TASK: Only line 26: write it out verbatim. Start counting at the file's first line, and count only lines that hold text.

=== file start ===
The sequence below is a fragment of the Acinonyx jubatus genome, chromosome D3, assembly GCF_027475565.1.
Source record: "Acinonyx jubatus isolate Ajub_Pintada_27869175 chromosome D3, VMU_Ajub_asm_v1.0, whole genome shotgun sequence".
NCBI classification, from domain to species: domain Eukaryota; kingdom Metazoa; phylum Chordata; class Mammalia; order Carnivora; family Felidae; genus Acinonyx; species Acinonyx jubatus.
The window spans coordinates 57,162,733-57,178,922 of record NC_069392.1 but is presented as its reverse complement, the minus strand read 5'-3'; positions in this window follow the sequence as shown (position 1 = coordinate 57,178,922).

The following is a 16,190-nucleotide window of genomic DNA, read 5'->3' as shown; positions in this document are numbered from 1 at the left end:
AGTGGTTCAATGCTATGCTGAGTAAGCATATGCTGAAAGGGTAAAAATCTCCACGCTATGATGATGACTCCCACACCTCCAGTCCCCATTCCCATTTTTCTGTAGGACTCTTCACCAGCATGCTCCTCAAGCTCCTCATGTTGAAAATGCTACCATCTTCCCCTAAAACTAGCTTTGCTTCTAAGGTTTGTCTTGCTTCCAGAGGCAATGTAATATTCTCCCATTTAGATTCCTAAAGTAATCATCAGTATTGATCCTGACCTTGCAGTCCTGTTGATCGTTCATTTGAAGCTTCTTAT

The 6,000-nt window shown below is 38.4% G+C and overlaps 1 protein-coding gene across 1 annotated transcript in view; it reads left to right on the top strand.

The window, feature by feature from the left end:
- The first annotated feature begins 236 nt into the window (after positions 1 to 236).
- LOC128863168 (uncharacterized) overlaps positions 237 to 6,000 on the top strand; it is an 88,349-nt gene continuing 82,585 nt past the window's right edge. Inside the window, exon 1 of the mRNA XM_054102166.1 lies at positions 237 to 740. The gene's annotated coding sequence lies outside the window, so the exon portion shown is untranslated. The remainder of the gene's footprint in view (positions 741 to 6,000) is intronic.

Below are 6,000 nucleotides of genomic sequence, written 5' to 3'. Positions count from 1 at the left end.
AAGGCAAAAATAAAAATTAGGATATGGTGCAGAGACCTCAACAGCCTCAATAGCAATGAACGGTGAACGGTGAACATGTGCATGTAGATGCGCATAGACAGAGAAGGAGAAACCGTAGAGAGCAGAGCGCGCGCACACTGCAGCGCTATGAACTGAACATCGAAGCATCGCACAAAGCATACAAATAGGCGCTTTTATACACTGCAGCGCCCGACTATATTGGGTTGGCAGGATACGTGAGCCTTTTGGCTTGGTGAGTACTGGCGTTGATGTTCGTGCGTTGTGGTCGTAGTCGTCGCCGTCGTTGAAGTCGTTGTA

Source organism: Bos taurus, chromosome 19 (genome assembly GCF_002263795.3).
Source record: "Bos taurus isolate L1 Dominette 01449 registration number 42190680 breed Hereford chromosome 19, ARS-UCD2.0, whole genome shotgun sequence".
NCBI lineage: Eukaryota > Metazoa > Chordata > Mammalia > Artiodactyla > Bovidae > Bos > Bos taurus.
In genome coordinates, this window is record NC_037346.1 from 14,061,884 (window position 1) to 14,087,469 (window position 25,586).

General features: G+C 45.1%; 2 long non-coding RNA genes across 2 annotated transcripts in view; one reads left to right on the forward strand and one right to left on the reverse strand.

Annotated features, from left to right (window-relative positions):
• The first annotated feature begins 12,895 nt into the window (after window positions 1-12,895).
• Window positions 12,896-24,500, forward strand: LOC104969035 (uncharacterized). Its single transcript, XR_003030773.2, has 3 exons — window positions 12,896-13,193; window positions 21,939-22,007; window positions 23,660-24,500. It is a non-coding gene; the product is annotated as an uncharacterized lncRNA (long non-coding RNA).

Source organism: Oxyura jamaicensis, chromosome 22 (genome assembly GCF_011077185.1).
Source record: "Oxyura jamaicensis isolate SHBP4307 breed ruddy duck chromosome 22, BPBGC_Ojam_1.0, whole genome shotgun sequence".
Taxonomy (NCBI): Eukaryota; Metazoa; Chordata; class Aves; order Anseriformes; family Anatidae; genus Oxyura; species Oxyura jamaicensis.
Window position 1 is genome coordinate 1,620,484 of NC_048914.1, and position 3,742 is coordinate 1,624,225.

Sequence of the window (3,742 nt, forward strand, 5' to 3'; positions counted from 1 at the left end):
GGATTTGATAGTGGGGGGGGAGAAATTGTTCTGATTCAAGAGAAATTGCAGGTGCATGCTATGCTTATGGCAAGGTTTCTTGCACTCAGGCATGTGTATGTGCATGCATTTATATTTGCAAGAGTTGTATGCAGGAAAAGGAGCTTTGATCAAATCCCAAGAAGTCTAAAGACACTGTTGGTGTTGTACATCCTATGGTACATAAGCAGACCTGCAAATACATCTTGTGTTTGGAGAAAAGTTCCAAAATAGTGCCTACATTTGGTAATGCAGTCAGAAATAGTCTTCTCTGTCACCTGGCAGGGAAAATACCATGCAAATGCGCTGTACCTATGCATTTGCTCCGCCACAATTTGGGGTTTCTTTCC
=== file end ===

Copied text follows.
GGATTTGATAGTGGGGGGGGAGAAATTGTTCTGATTCAAGAGAAATTGCAGGTGCATGCTATGCTTATGGCAAGGTTTCTTGCACTCAGGCATGTGTATGTGCATGCATTTATATTTGCAAGAGTTGTATGCAGGAAAAGGAGCTTTGATCAAATCCCAAGAAGTCTAAAGACACTGTTGGTGTTGTACATCCTATGGTACATAAGCAGACCTGCAAATACATCTTGTGTTTGGAGAAAAGTTCCAAAATAGTGCCTACATTTGGTAATGCAGTCAGAAATAGTCTTCTCTGTCACCTGGCAGGGAAAATACCATGCAAATGCGCTGTACCTATGCATTTGCTCCGCCACAATTTGGGGTTTCTTTCC